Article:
Commentary and analysis

Republicans Want You (Not the Rich) to Pay for Infrastructure

June 23, 2021
Brian Higsmith

The New York Times | By Brian Highsmith, PhD student in Government and Social Policy. Highsmith is also a senior researcher at Yale Law School’s Arthur Liman Center for Public Interest Law. He was a tax policy adviser on President Barack Obama’s National Economic Council.

Do You Live in a Political Bubble?

May 3, 2021

Ryan Enos and Jacob Brown
The New York Times | By Guz Wezerek, Ryan D. Enos, and Jacob Brown. Jacob R. Brown is a PhD candidate in Government and Social Policy and a Stone PhD Research Fellow. Ryan D. Enos is Professor of Government, at Harvard University. Based on their research in Nature Human Behavior.
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Felix Owusu

Dissecting racial disparities in the Massachusetts criminal justice system

September 10, 2020

Harvard Gazette | Interview with Stone PhD Scholar Felix Owusu, a PhD candidate in Public Policy and author of a new report by the Criminal Justice Policy Program (CJPP) at Harvard Law School. The report shows that Black and Latinx people are overrepresented in Massachusetts’ criminal justice system and receive longer sentences than their white counterparts when convicted.

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Leah E. Gose

From the Tea Party to the Resistance

February 20, 2020

No Jargon | Leah E. Gose, a PhD candidate in Sociology and a Malcolm Hewitt Wiener PhD Scholar in Poverty and Justice, explains how The Resistance compares with the Tea Party and what we can learn by looking at them together. A podcast of the Scholars Strategy Network.

Leah Gose

‘The Resistance’ built grass-roots groups across the U.S. Will the Democratic Party put that energy to work in 2020?

December 31, 2019

The Washington Post | By Leah E. Gose, PhD student in Sociology and Malcolm Hewitt Wiener PhD Scholar in Poverty and Justice. Leah is a contributor to the forthcoming volume, Upending American Politics: Polarizing Parties, Ideological Elites, and Citizen Activists from the Tea Party to the Anti-Trump Resistance, Theda Skocpol and Caroline Tervo, eds. (Oxford University Press, 2020).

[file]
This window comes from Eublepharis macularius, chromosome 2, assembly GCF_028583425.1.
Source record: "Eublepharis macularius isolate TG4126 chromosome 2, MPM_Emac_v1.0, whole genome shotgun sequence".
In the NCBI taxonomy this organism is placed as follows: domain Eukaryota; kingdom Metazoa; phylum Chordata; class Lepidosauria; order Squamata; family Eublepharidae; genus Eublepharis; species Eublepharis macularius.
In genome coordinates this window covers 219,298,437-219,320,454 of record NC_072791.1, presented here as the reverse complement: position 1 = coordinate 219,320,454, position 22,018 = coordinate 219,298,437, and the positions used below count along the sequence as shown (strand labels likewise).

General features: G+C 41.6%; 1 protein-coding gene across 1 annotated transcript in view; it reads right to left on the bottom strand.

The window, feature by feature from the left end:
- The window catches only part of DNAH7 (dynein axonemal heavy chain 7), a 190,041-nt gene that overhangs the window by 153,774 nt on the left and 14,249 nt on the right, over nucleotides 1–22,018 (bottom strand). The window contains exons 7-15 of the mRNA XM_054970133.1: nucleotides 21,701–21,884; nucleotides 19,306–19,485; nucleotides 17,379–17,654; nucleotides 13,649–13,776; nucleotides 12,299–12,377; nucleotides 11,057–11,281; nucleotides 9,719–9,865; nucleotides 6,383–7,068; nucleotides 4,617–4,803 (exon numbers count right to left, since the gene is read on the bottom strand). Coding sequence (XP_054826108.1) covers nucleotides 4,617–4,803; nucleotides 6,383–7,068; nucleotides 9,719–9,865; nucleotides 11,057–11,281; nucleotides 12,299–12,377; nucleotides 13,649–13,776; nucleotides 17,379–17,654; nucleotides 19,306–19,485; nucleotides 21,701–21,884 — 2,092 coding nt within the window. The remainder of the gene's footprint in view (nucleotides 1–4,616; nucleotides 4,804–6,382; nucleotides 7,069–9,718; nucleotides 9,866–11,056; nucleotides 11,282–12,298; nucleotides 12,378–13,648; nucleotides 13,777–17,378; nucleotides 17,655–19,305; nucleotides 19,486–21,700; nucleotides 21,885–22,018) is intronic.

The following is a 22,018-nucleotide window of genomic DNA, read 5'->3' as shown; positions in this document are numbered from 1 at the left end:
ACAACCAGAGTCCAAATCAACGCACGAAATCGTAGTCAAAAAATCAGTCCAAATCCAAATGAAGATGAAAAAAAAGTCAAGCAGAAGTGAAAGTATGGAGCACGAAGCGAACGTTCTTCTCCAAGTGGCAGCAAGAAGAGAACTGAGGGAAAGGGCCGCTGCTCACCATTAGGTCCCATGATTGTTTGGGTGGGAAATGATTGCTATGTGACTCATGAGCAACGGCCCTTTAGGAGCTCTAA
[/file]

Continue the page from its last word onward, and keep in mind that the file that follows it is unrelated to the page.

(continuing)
Boston Review

Selling Keynesianism

December 9, 2019

Boston Review | By Robert Manduca, PhD candidate in Sociology and Social Policy. In the 1940s and '50s, the general public understood and agreed upon Keynesian economic principles. Today, we can learn a lot from the popularizing efforts that led to that consensus and long-lasting economic success, Robert Manduca argues.

Cresa Pugh

Can the International Community Save the Rohingya?

November 26, 2019

The Globe Post | By Cresa Pugh, PhD candidate in Sociology and Social Policy. Her research interests include the social legacies of imperialism, ethnic and religious conflict in Southeast Asia, and the role of collective memory and identity in shaping peacebuilding efforts in post-conflict societies.

DACA rally

DACA has changed lives – and the country – for the better. It must be preserved

November 12, 2019

The Guardian | By Roberto G. Gonzales and Kristina Brant. As the supreme court considers Deferred Action for Childhood Arrivals, our research shows multiple benefits for individuals, families and communities.

Roberto Gonzales is professor of education at Harvard University and author of Lives in Limbo: Undocumented and Coming of Age in America. Kristina Brant is a PhD candidate in Sociology and an Inequality & Social Policy doctoral fellow. Learn more about the report, co-authored with Sayil Camacho and Carlos Aguilar:

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The Immigration Initiative at Harvard ▶
Project Syndicate

Whither Central Banking?

August 23, 2019

Project Syndicate | By Lawrence H. Summers and Anna Stanwbury. Anna Stansbury is a PhD candidate in Economics and a Stone PhD Scholar in Inequality and Wealth Concentration.